-score. For the sake of simplicity we shall take and score a 95% (approximately) confidence interval around our measured stability.

Once we have a quantity called stability, we now scale it to give a maximum of 100 points. The choice of 100 is completely arbitrary and may be moved to any number to fit a particular researcher’s needs. Our reference point, as mentioned above will be . That is to say, if on average half of the points move at every exchanged feature then the algorithm will not be considered stable. For example, k-means/medians will be considered highly unstable because the choice of initial means/medians dramatical affects the final outcome. This is particularly noticeable in k-means when considered dimensional subspaces of dimensional data.

## 3 Noise

Noise sensitivity is among the more difficult qualities to quantify with any consistency. Part of the problem is that we have different types of noise and of utmost importance is the arbitrary nature of the “shape” of a general dataset. Thus measuring noise sensitivity requires a little bit of bootstrapping and we will reverse engineer our datasets to test an algorithm’s efficacy. The initial thought in characterizing an algorithm’s sensitivity to noise saw the assignment of the score

 P(x causes a problem |x is noise)

Defining “causes a problem” is already subjective enough in the sense that this can mean widely varying things for different researchers. For example, DBSCAN generally handles noise well unless is too large. In this case, a noisy point can tie together two distinct clusters. This particular type of error can show up in drawing political district maps. The second problem with the initial assignment of score is that, if we know a priori that is, in fact, noise, then we can filter it in preprocessing. In essence the definition is still too heuristic to be computationally useful; that is, it’s not constructive.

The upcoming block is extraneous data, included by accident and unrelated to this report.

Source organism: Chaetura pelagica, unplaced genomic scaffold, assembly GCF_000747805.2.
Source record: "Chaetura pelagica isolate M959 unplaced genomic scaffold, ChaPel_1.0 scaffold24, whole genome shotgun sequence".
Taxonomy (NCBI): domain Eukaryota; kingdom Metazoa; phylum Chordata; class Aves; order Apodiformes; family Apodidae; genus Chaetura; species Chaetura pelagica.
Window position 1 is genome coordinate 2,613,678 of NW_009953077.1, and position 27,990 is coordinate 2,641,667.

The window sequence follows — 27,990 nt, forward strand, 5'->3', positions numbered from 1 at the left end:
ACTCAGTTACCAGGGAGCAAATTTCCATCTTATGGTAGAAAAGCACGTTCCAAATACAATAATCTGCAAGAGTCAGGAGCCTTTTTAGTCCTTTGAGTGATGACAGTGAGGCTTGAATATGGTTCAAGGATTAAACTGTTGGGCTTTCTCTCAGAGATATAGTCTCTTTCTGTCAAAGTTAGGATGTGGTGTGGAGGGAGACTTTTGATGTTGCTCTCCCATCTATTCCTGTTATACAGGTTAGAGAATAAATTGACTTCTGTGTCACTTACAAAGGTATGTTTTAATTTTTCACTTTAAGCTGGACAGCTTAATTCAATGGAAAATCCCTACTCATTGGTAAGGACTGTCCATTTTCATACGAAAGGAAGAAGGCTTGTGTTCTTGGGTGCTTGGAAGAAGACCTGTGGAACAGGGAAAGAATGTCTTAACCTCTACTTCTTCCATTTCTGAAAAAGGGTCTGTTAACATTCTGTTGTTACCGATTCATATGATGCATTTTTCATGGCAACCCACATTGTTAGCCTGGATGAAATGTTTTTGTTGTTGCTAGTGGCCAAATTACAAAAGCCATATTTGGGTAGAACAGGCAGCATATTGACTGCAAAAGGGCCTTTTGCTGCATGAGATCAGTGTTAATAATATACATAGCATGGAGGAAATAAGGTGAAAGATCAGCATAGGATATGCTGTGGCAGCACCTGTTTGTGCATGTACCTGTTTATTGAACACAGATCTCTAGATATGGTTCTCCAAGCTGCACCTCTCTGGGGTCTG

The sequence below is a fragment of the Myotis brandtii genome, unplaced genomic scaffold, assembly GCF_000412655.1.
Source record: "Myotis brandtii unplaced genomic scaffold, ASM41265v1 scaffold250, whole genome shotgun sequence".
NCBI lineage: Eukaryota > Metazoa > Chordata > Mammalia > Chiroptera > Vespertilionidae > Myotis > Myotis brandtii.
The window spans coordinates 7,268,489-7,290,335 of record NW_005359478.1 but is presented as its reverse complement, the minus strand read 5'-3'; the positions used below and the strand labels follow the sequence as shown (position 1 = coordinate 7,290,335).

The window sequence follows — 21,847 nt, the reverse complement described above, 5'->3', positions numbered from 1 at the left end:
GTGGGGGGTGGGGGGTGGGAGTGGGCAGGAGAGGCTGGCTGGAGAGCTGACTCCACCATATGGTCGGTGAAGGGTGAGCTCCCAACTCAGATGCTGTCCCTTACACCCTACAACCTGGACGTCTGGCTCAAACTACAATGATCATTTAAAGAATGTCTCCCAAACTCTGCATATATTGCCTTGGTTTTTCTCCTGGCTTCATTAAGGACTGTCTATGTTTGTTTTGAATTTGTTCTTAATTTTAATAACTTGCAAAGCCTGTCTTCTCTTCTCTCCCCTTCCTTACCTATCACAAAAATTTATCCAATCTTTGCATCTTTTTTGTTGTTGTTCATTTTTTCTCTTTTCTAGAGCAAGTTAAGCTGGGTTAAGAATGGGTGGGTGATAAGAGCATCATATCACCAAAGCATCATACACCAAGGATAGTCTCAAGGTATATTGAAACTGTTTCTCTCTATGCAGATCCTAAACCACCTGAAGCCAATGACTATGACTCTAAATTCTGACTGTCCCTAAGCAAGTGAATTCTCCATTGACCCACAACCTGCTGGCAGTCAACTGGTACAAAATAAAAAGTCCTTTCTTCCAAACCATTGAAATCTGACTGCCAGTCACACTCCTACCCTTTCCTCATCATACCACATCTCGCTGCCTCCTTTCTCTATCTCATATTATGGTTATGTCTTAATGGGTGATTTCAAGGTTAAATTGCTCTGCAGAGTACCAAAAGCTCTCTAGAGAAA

The solution we propose to measuring is noise is to begin with a properly clustered dataset of arbitrary size. For example we build a spatial dataset which has “well-defined” clusters of different sizes, shapes, and densities. Once we have a well-clustered dataset we add noise to it and then recluster. The main measure then shall be entropy. More precisely, we will define two probability distributions and measure their Kullback-Leibler divergence.